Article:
Inter-observer and intra-observer variability in the diagnosis of dysplasia in patients with inflammatory bowel disease: Correlation of pathological and endoscopic findings

D. Allende, M. Elmessiry, W. Hao, G. Dasilva, S. D. Wexner, P. Bejarano, M. Berho

Research output: Contribution to journalArticle

16 Scopus citations

Abstract

Aim: Colonic epithelial dysplasia is deemed the precursor lesion of cancer arising in inflammatory bowel disease (IBD). It has been suggested that many dysplastic lesions could be endoscopically detected to obtain target biopsies, leading to better yield. However, the clinical impact of a diagnosis of dysplasia may be hampered by a significant degree of histological and endoscopic intra-observer and inter-observer variability. This study aimed to evaluate intra-observer and inter-observer variability in the microscopic diagnosis of dysplasia in IBD and correlate endoscopic and histological findings. Method: In total, 158 cases of ulcerative colitis and 14 of Crohn's disease with dysplasia were selected from a pathology database. Slides were blindly reviewed twice by two expert gastrointestinal pathologists. Results of endoscopic examinations were extracted from the reports. The degree of intra-observer and inter-observer variability was determined by kappa statistics. Results: Overall, there was an excellent degree of histopathological inter-observer agreement (κ = 0.786). The lowest level of agreement in the dysplasia group was for indefinite dysplasia (κ = 0.251). Negative and high grade dysplasia diagnosis reached the highest level of agreement with κ values of 0.822 [95% confidence interval (CI) 0.673-0.971] and 1.00 (95% CI 0.850-1.149), respectively. Intra-observer agreement was good and increased during the latter period of the study (κ = 0.734, 95% CI 0.642-0.826). Endoscopic-histological correlation was poor among the negative endoscopies, as up to 43% of cases were diagnosed with at least focal high grade dysplasia. The endoscopic-histological correlation improved when evaluating suspicious endoscopic lesions. Conclusion: Dysplasia is reliably diagnosed by expert gastrointestinal pathologists but has poor correlation with an endoscopic diagnosis of dysplasia.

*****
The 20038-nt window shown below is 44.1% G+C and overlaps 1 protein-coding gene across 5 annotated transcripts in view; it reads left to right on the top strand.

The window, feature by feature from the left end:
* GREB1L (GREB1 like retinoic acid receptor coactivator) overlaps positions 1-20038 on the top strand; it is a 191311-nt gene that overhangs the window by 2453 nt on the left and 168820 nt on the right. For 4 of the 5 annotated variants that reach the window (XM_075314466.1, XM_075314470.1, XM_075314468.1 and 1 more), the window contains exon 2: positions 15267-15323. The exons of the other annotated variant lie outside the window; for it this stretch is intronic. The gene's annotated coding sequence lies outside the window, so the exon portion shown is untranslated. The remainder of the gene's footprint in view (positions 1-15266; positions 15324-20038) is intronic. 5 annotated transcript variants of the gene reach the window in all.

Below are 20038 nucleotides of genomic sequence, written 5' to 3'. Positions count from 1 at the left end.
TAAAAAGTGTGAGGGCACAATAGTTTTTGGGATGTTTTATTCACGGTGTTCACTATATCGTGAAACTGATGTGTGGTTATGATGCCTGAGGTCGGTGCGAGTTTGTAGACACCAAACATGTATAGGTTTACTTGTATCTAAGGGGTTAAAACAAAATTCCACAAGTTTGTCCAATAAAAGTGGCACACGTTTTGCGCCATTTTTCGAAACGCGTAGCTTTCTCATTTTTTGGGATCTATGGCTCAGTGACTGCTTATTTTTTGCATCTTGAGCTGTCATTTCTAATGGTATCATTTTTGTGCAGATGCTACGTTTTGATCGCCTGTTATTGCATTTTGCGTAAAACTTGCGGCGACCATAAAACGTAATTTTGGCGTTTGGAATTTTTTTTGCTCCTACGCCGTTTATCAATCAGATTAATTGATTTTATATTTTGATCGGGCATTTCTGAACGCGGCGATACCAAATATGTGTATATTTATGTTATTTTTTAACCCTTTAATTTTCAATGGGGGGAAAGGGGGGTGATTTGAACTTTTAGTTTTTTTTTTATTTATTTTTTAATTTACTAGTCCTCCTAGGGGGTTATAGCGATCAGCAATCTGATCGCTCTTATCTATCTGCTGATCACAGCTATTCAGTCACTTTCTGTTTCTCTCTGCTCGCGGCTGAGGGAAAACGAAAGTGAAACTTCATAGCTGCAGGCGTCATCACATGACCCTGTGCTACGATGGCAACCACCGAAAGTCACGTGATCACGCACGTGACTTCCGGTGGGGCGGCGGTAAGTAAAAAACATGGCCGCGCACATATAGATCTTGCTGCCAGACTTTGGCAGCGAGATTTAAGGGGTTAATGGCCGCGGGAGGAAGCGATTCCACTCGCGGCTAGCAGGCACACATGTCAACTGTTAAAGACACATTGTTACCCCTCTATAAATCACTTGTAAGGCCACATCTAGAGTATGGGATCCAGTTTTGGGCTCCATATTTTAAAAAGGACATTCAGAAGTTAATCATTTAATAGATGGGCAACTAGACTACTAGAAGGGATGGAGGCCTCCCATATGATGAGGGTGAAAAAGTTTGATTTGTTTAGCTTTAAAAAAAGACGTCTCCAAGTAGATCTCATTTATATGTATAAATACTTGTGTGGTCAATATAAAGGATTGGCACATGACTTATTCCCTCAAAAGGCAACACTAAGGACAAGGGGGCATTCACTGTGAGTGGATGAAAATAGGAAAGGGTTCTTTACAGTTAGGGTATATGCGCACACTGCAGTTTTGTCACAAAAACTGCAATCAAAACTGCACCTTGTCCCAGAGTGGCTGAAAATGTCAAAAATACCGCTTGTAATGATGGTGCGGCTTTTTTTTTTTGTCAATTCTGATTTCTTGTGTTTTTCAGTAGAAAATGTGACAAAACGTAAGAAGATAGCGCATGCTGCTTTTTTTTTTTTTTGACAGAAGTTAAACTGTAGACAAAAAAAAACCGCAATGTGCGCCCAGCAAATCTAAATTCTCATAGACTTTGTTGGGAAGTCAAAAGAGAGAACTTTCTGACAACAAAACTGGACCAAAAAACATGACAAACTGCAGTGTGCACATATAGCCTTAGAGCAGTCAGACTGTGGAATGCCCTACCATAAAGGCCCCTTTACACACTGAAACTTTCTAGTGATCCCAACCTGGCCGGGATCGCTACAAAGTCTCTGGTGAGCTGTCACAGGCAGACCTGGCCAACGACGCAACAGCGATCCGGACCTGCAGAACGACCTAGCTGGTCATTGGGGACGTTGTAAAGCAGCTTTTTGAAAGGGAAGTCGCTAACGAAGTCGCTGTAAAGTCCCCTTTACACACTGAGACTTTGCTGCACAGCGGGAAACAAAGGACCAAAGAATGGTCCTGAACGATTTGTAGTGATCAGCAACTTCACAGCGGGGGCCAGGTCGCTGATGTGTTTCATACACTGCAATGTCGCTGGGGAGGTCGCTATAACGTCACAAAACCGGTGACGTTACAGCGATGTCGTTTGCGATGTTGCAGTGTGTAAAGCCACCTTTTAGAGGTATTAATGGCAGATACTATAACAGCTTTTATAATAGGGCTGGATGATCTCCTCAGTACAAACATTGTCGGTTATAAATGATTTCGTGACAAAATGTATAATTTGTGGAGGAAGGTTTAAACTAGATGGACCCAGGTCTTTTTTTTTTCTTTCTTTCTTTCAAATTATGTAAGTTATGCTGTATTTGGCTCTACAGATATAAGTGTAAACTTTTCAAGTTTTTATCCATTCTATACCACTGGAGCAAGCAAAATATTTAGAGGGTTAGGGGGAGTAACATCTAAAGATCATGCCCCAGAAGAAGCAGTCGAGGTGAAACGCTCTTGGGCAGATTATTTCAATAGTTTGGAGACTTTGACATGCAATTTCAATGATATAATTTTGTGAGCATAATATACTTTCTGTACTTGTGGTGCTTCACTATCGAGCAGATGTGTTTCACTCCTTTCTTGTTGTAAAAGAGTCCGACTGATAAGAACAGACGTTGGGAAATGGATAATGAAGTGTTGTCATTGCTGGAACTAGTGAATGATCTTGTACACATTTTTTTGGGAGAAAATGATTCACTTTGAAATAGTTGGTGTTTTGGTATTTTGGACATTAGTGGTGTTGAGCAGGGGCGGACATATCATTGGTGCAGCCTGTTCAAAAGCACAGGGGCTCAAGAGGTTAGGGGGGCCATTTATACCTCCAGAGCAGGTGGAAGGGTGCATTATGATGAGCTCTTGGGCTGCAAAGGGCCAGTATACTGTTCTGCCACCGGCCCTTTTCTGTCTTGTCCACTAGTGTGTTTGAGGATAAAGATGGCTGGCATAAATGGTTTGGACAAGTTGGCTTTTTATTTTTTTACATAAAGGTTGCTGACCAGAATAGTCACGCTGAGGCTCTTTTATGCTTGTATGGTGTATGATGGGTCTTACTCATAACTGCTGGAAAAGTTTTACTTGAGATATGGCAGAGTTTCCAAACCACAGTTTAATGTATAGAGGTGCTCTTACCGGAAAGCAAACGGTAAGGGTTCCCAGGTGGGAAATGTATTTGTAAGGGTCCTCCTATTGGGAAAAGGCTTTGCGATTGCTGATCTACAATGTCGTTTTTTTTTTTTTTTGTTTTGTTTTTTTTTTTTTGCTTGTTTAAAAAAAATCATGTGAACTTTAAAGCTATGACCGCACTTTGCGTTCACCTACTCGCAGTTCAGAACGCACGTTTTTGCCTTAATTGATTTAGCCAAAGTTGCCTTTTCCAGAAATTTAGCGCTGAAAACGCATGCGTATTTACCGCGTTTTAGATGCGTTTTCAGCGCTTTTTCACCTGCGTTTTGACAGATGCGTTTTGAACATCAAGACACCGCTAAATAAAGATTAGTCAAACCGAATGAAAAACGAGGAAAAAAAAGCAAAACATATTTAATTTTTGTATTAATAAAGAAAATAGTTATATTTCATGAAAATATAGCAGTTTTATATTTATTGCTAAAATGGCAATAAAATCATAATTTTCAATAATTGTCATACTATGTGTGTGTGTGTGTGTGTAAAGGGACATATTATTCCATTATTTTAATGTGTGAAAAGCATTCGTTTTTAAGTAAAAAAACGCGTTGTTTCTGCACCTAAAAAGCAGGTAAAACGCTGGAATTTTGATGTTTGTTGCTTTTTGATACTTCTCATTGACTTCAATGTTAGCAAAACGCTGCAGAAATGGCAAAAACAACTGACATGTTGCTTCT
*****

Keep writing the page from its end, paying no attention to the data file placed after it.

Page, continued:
Original languageEnglish (US)
Pages (from-to)710-718
Number of pages9
JournalColorectal Disease
Volume16
Issue number9
DOIs
StatePublished - Sep 2014

Keywords

  • Crohn's disease
  • Dysplasia
  • Inflammatory bowel disease
  • Ulcerative colitis

ASJC Scopus subject areas

  • Gastroenterology

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